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All of the best scientific discoveries that have been made in 2017

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Gary Ogden
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These are the craziest scientific discoveries of 2017

“Science: the final frontier” as the old medieval proverb goes. It’s a mysterious beast, and one I certainly don’t understand - for example, I got caught off-guard the other day when I realised that I still don’t understand how VHS works. How is there sound on it? How is there sound on a strip of tape? It makes zero sense - this 40-year-old technology still baffles my feeble mind to this day.

But I’m not here to talk about VHS (I wish, but my pitch got rejected), I’m here to talk about the scientific discoveries of this year, a one 2017. What did the big brains find out? What world-changing things will I struggle to comprehend even the basics of? Which stories will make my tiny, puny brain vibrate until pink seeps out of my ears?

Well, these ones:

Space-geeks found seven whole new planets, that are probably full of aliens

NASA found a dozen-plus-one globes orbiting a star in a nearby solar system, which is known as TRAPPIST-1 and is presumably inhabited by a bunch of pissed intergalactic monks. Scientists say that these earth-sized planets inhabit the so-called ‘Goldilocks Zone’, which essentially means they’re not too hot and not too cold, meaning that there’s a relatively good chance of life. Supposedly they’re close enough to study too, so those bald, robe-wearing alien monks might soon be invited to your next birthday party.

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Medical whizzes discovered a new way to fight cancer

Patients are now attacking cancer with their own blood cells, using a pioneering new treatment called CAR T-cell therapy, which involves removing someone’s cells, re-engineering them, and then putting them back in the body. This is baffling to me but obviously, it’s also massively good news, albeit not something that I could possibly understand, or ever will. Words are my trade, and I can’t even get them right half the time.

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Computer poindexters essentially invented teleportation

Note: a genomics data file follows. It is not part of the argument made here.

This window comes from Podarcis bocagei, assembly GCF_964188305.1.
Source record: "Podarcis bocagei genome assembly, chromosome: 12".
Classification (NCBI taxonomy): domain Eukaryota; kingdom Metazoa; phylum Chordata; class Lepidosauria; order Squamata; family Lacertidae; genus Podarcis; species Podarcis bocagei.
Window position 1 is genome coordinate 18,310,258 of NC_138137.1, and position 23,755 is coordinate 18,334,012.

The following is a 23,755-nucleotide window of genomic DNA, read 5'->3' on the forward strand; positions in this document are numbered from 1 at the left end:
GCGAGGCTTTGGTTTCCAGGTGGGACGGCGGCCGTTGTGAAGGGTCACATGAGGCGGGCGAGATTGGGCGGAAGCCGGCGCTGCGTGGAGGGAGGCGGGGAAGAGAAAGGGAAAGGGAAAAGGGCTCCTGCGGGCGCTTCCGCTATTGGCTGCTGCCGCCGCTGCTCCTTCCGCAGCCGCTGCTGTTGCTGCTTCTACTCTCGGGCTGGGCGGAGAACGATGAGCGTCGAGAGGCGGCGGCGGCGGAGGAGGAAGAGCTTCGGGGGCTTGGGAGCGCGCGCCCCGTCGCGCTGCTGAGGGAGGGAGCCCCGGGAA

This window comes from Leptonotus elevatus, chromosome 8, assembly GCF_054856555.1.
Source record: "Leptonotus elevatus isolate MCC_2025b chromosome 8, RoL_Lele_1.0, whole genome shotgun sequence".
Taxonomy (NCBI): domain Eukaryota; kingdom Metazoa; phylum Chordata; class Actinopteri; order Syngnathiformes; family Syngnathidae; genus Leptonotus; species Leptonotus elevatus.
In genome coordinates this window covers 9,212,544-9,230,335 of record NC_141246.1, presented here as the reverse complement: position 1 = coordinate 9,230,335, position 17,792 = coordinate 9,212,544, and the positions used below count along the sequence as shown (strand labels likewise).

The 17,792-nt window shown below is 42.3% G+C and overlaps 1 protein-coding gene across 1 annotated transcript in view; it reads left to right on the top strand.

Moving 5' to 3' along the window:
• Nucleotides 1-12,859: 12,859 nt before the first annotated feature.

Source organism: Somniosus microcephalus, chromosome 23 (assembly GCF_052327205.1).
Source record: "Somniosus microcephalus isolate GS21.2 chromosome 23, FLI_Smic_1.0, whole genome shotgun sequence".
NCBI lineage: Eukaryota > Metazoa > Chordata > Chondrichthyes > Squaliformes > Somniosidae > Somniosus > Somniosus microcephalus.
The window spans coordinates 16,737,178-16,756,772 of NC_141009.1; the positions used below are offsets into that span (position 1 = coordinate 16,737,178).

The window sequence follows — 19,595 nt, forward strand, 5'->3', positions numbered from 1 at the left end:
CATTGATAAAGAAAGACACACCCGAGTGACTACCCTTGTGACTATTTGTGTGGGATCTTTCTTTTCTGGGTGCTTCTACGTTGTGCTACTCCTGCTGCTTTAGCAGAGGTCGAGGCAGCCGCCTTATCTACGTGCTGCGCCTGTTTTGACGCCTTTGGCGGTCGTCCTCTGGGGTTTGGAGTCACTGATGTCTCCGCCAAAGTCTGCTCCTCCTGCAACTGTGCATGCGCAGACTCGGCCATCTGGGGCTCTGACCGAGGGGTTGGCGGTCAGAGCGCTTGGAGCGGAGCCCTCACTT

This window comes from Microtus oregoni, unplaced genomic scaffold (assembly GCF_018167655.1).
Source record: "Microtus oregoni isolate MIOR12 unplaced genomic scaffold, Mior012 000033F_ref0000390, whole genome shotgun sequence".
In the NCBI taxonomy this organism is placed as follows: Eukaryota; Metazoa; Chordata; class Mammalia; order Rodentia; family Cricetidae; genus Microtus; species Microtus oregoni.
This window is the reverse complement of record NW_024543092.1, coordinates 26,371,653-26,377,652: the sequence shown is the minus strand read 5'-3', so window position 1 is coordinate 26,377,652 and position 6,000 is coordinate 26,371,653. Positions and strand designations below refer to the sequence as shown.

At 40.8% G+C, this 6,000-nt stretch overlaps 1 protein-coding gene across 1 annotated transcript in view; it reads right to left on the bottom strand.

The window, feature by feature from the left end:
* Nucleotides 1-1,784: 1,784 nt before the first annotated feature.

I may be able to understand how you can rip a pig’s still-beating heart from its chest and eat it to save your life, but teleportation? No thanksiree! That’s science-fiction, mate, not real, not possible, beyond the realm of human comprehension. Or not, because a team of show-offs from China managed to teleport protons into outer space using mirrors and layers, whatever in the hell that means.

Of course, we’re not exactly close to actually beaming me straight into the pub at precisely 5.30pm on a Friday, but supposedly it’ll help with the internet, or something. Really, no idea on this one, but I do have one tip for the science-bods: make sure there aren’t any flies in the lab when you run your tests, because I’ve seen what can go wrong and trust me, you don’t wanna have to deal with it.

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Sex-dweebs created a male contraceptive gel that has a 100% success rate

In monkeys, anyway. They handed the gel out at monkey clubs and none of the women monkeys got pregnant at the after-party. Essentially, the gel is injected into the vas deferens (the tubes between the bollo and the willy) and it blocks sperm from getting into the seminal fluid, thereby eliminating the risk of pregnancy. Human trials will begin in 2018 or 2019. In many ways this won’t actually make dating any simpler but it is a lovely development. 

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These are the craziest scientific discoveries of 2017 1

Planets, or marbles, maybe bouncy balls, I don’t know

History boffs found a MASSIVE secret chamber in one of the pyramids (and they don’t know what it was for)

Basically, a 100-foot cavern was discovered in the Great Pyramid of Giza, the use of which is as-yet unknown. So yeah, I can understand a chamber in a big building, but what I can’t understand is how they found it. Oh, they fired a bunch of high-speed muon particles - which are made when “cosmic rays from supernovas, merging neutron stars, black holes and other high energy objects reach earth and interact with air molecules” - through the rock of the pyramid to reveal the hidden void. 

Ah, I see, I understand now. Cosmic rays. Muon particles. Supernovas. Pyramids. Failure. I am an unthinking failure incapable of understanding science. Air molecules.

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Biology nerds basically invented a new life form

Underwater continents I can understand, but here’s where the wheels fall off a bit. Essentially, from what I can gather, scientists created two new DNA bases, that can seamlessly integrate alongside the existing ‘alphabet’ of DNA. These two new amino acids work as an ’artificial instruction system’ that can be used to create new information inside living cells. In case you were in the dark about a very important matter relevant to this article: no, I have no idea what I am talking about, but it sounds a bit like we’ve invented the first steps to Hollywood style mutants, which is cool, if not naive…